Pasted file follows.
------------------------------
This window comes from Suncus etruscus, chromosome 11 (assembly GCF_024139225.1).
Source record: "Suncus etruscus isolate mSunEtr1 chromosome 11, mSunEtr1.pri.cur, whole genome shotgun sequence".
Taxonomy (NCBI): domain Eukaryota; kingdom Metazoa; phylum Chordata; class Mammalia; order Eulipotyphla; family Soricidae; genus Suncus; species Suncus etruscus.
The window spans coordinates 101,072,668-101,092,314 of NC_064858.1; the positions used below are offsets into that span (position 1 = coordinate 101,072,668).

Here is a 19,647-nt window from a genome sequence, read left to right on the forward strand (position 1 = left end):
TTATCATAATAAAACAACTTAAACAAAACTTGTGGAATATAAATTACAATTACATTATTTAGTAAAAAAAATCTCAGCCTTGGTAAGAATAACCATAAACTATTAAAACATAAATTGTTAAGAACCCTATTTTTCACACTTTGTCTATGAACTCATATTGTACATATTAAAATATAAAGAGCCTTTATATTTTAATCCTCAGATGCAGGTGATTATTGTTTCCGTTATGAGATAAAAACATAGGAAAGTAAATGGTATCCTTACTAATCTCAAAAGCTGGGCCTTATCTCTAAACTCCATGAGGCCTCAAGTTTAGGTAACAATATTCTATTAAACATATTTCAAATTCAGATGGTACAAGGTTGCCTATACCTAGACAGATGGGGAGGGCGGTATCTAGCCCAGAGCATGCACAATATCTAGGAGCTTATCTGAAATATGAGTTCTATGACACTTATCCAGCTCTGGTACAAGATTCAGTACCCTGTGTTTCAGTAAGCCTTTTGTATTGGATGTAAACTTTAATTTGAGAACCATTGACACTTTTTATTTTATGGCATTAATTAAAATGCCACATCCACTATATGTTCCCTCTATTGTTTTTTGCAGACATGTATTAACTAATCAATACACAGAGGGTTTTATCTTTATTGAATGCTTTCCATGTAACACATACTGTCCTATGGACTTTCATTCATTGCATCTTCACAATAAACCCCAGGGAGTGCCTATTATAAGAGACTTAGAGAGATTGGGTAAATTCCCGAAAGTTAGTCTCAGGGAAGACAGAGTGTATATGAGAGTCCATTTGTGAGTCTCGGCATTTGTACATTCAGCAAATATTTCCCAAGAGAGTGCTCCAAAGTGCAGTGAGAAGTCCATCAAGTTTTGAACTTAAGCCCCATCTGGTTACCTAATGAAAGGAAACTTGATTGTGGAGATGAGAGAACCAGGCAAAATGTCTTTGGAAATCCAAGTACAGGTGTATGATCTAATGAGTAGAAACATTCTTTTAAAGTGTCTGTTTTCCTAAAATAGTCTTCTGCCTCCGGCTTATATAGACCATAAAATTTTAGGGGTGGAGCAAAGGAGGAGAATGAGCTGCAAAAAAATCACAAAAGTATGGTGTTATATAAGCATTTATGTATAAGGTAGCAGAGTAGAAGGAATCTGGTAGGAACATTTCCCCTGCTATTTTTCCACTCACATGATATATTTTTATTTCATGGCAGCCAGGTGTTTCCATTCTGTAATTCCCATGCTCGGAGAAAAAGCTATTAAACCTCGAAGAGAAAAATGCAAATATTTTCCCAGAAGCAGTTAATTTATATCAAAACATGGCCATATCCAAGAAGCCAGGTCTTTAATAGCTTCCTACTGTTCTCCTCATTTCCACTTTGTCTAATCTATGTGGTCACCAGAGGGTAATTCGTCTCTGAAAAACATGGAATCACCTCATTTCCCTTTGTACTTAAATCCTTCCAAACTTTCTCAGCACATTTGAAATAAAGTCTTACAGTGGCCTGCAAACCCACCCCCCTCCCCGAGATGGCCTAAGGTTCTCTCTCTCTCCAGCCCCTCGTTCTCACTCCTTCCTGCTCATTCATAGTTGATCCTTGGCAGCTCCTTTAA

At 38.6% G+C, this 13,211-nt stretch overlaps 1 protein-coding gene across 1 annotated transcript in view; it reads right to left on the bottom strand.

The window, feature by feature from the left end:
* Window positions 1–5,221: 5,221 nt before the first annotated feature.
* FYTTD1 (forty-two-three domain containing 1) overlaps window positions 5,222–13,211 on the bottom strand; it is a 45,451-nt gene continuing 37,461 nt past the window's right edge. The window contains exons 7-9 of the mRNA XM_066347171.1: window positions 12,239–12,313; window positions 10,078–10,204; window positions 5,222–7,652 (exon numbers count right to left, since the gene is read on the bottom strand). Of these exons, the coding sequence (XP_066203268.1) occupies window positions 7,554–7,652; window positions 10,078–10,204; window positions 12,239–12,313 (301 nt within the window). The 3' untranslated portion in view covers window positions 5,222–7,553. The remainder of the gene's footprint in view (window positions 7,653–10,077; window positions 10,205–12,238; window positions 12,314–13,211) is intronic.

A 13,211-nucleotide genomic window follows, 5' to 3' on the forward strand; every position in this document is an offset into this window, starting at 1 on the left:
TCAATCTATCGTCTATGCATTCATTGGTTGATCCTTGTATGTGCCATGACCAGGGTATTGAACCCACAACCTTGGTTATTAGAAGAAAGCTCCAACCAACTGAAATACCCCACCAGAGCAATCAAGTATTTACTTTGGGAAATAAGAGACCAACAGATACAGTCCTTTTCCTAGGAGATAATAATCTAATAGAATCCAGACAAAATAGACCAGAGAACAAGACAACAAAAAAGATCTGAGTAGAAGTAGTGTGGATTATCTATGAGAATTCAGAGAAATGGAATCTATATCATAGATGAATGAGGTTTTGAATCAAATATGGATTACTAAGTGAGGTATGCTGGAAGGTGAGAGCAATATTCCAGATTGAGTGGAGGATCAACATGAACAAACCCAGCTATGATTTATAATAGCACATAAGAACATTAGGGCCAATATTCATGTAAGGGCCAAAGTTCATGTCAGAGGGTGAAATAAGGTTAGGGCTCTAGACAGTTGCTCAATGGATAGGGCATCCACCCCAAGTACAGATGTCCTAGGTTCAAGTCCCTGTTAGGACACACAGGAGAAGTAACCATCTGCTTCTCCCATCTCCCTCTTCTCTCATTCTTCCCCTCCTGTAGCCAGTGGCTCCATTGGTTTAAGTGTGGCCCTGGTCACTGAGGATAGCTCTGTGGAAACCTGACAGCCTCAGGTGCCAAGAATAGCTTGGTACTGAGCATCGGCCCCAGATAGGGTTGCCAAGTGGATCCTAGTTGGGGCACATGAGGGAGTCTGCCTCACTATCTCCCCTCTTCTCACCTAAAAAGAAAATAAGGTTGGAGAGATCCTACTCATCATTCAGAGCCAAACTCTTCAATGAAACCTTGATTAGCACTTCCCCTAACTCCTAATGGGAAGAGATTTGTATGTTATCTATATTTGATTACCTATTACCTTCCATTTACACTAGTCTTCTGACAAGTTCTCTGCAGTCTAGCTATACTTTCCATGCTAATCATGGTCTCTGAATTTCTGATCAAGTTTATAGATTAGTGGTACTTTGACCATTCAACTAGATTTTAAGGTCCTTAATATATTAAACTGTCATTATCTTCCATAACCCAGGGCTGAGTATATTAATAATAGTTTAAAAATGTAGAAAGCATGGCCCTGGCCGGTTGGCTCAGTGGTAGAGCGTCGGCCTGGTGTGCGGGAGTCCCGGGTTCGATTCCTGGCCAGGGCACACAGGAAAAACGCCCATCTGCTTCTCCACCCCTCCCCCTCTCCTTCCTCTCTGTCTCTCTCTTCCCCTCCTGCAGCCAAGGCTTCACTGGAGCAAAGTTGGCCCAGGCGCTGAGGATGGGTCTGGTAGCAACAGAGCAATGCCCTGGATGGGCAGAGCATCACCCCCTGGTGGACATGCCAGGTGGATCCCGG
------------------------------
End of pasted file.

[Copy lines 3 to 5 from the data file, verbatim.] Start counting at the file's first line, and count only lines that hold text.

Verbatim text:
Taxonomy (NCBI): domain Eukaryota; kingdom Metazoa; phylum Chordata; class Mammalia; order Eulipotyphla; family Soricidae; genus Suncus; species Suncus etruscus.
The window spans coordinates 101,072,668-101,092,314 of NC_064858.1; the positions used below are offsets into that span (position 1 = coordinate 101,072,668).

Here is a 19,647-nt window from a genome sequence, read left to right on the forward strand (position 1 = left end):